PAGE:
Newton Heath LYR, or “The Heathens” The LYR stood for Lancashire and Yorkshire Railway and was added to distinguish this club from Newton Heath Loco (who were part of the Motive Power Division of the company). The team was started in 1878 by the railway workers of the Carriage and Wagon department. The team played on a ground close to the railway yard in North Road. Here they played matches against other departments or other railway companies. Newton Heath played in shirts that were half gold and half green and was run by the Dining Room Committee of the Carriage and Wagon Works.
In 1888, the Football League was formed, but the players of Newton Heath did not think they were good enough to join and compete with established teams such as Blackburn Rovers and Preston North End. However, in that same year, the team did not lose a single home game until October (when they were beaten by a Canadian side). In 1890, Newton Heath, looking for more challenging opposition, applied for membership of the Football League. This application was turned down, as they only received one vote. Newton Heath was not deterred by this and instead joined an organisation called the Football Alliance. This group would eventually become the Second Division. During this time, attendance at their matches began to increase, reaching over 2,000. Newton Heath began to sever their links with the railway company and the letters ‘LYR’ were dropped from their title. The club appointed its first full-time official, AH Albut. Newton Heath set out to impress the League and finished as runners-up in the 1891-2 season. In 1892, after three more applications, they were elected as new members of the League. At this time the League expanded and the Second Division was created. Newton Heath joined the First Division, and local rivals Ardwick (MCFC) , joined the Second Division.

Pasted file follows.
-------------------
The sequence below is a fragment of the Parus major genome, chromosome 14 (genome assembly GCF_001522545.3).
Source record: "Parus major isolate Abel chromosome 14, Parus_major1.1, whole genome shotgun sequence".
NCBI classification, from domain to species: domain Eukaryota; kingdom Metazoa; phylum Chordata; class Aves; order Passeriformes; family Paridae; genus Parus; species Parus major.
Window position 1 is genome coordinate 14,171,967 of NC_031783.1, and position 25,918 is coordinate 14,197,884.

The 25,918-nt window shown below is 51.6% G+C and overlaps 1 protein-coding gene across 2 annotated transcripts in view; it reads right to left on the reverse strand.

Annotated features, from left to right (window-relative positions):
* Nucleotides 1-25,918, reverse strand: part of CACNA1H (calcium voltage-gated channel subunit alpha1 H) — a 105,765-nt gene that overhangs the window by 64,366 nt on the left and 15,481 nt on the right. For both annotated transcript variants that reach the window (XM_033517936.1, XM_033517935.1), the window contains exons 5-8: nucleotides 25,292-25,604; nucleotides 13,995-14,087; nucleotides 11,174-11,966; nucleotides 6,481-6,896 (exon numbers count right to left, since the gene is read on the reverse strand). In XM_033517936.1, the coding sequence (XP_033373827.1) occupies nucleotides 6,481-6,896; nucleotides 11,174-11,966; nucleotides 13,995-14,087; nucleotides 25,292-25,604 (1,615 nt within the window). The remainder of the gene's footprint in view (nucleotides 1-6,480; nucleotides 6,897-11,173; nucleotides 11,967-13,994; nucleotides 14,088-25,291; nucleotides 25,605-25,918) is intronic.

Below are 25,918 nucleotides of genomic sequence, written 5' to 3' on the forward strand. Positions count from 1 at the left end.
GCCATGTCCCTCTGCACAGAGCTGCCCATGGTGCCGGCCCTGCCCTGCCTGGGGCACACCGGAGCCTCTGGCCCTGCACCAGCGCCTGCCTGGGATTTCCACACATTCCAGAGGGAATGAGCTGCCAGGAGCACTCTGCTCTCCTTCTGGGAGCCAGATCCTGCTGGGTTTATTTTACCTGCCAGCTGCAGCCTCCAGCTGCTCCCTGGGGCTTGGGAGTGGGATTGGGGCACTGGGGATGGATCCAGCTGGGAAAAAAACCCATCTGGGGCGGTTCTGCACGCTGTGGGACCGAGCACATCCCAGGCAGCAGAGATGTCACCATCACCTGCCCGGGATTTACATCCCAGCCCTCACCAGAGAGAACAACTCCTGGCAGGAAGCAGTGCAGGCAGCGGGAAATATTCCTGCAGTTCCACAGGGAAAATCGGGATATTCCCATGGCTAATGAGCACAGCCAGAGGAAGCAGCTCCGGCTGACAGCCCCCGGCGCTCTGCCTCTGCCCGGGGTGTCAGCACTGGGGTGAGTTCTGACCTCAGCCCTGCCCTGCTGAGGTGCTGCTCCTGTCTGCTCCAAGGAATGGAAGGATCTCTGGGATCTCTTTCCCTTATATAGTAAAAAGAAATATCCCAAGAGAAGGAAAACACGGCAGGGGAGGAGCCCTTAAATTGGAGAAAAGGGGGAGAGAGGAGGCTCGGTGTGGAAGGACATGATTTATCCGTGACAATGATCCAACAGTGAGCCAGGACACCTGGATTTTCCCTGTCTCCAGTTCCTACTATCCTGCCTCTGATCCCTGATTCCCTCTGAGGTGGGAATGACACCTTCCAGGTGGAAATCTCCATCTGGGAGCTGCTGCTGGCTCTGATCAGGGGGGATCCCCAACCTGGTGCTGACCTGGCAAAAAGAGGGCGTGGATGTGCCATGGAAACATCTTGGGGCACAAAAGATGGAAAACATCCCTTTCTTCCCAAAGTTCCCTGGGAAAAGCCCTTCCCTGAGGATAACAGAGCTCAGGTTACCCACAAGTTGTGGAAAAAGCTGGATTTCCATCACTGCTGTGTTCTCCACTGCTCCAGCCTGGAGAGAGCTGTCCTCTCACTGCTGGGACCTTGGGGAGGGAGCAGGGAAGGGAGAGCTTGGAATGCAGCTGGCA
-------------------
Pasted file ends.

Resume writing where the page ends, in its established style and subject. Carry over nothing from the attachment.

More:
Their first season in the League was not great. They lost their first match, which was against Blackburn Rovers, and went on to play a further six games without a win. The club finished at the bottom of the table, having conceded 85 goals and managed only 18 themselves. However, they remained in Division One after beating Small Heath in a ‘test match’.
In 1893, they were forced to move from their North Road ground due to a rent increase. The club moved across Manchester to a ground at Bank Street, Clayton. This new ground, however, was not ideal as the pitch was made up of sand, mud and patches of grass. An article written that year in the Birmingham Gazette put Newton Heath in even more trouble. The article claimed that Newton Heath had been using brutal methods to win matches and the Football Association needed to deal with the matter. A court case soon followed. The year after, as Newton Heath fought for survival, the Manchester Civil Court judge granted the team one farthing in damages, and ordered that both parties must pay their own costs. This was a massive setback for the club.
That same year, after losing a play-off match against Liverpool, the club was relegated to the Second Division. They were to remain there for a further twelve seasons. In 1897, Newton Heath managed to make it to the play-offs, but this was as far as they managed to get. The following season, local rivals Manchester City leapfrogged them and were promoted to Division One. Morale within the club began to fall as the their game worsened and attendance at their matches dropped.
Newton Heath soon found itself facing serious financial problems. In 1902, Newton Heath’s President, William Healey, took them to court to apply for their compulsory winding up. Healey was owed £242 17s. 10d., which was a lot of money in those days. The club was declared bankrupt, after being found £2,600 in debt.